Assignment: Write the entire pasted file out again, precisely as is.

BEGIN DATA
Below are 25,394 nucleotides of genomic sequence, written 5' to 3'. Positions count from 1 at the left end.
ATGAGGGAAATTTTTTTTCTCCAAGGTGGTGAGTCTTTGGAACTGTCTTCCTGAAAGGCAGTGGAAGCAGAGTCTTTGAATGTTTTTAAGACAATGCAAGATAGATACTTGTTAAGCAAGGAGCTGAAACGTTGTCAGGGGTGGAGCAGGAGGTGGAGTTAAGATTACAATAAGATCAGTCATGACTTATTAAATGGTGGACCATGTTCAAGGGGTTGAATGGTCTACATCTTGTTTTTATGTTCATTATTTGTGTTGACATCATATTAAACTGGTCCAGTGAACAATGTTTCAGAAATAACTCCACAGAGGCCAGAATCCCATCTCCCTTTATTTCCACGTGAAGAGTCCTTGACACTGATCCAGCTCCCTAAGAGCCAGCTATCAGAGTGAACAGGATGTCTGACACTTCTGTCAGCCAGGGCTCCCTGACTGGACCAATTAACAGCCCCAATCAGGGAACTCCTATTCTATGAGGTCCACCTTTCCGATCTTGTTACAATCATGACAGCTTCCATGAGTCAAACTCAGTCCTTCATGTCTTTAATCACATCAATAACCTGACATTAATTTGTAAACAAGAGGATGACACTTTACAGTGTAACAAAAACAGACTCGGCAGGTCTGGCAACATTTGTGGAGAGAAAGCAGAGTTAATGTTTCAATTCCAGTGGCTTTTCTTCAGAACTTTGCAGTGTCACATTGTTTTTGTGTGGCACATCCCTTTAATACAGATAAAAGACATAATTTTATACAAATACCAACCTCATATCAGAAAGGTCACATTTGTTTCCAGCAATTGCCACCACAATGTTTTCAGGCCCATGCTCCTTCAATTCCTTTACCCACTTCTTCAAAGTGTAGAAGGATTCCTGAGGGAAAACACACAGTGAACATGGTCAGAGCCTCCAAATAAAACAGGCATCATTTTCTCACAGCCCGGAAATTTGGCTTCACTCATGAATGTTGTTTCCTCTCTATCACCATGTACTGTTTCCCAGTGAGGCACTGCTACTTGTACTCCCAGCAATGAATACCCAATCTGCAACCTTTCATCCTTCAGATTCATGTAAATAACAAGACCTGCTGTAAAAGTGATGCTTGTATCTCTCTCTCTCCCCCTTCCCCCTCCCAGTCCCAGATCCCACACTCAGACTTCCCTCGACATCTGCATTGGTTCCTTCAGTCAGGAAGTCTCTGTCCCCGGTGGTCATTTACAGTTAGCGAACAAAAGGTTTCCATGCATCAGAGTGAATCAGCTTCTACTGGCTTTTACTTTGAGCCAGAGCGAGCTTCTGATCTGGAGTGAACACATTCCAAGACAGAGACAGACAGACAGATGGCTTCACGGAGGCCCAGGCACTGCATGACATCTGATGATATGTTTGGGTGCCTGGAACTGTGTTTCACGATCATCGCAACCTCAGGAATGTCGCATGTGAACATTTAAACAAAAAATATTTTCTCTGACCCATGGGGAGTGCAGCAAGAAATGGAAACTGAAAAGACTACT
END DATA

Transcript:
Below are 25,394 nucleotides of genomic sequence, written 5' to 3'. Positions count from 1 at the left end.
ATGAGGGAAATTTTTTTTCTCCAAGGTGGTGAGTCTTTGGAACTGTCTTCCTGAAAGGCAGTGGAAGCAGAGTCTTTGAATGTTTTTAAGACAATGCAAGATAGATACTTGTTAAGCAAGGAGCTGAAACGTTGTCAGGGGTGGAGCAGGAGGTGGAGTTAAGATTACAATAAGATCAGTCATGACTTATTAAATGGTGGACCATGTTCAAGGGGTTGAATGGTCTACATCTTGTTTTTATGTTCATTATTTGTGTTGACATCATATTAAACTGGTCCAGTGAACAATGTTTCAGAAATAACTCCACAGAGGCCAGAATCCCATCTCCCTTTATTTCCACGTGAAGAGTCCTTGACACTGATCCAGCTCCCTAAGAGCCAGCTATCAGAGTGAACAGGATGTCTGACACTTCTGTCAGCCAGGGCTCCCTGACTGGACCAATTAACAGCCCCAATCAGGGAACTCCTATTCTATGAGGTCCACCTTTCCGATCTTGTTACAATCATGACAGCTTCCATGAGTCAAACTCAGTCCTTCATGTCTTTAATCACATCAATAACCTGACATTAATTTGTAAACAAGAGGATGACACTTTACAGTGTAACAAAAACAGACTCGGCAGGTCTGGCAACATTTGTGGAGAGAAAGCAGAGTTAATGTTTCAATTCCAGTGGCTTTTCTTCAGAACTTTGCAGTGTCACATTGTTTTTGTGTGGCACATCCCTTTAATACAGATAAAAGACATAATTTTATACAAATACCAACCTCATATCAGAAAGGTCACATTTGTTTCCAGCAATTGCCACCACAATGTTTTCAGGCCCATGCTCCTTCAATTCCTTTACCCACTTCTTCAAAGTGTAGAAGGATTCCTGAGGGAAAACACACAGTGAACATGGTCAGAGCCTCCAAATAAAACAGGCATCATTTTCTCACAGCCCGGAAATTTGGCTTCACTCATGAATGTTGTTTCCTCTCTATCACCATGTACTGTTTCCCAGTGAGGCACTGCTACTTGTACTCCCAGCAATGAATACCCAATCTGCAACCTTTCATCCTTCAGATTCATGTAAATAACAAGACCTGCTGTAAAAGTGATGCTTGTATCTCTCTCTCTCCCCCTTCCCCCTCCCAGTCCCAGATCCCACACTCAGACTTCCCTCGACATCTGCATTGGTTCCTTCAGTCAGGAAGTCTCTGTCCCCGGTGGTCATTTACAGTTAGCGAACAAAAGGTTTCCATGCATCAGAGTGAATCAGCTTCTACTGGCTTTTACTTTGAGCCAGAGCGAGCTTCTGATCTGGAGTGAACACATTCCAAGACAGAGACAGACAGACAGATGGCTTCACGGAGGCCCAGGCACTGCATGACATCTGATGATATGTTTGGGTGCCTGGAACTGTGTTTCACGATCATCGCAACCTCAGGAATGTCGCATGTGAACATTTAAACAAAAAATATTTTCTCTGACCCATGGGGAGTGCAGCAAGAAATGGAAACTGAAAAGACTACT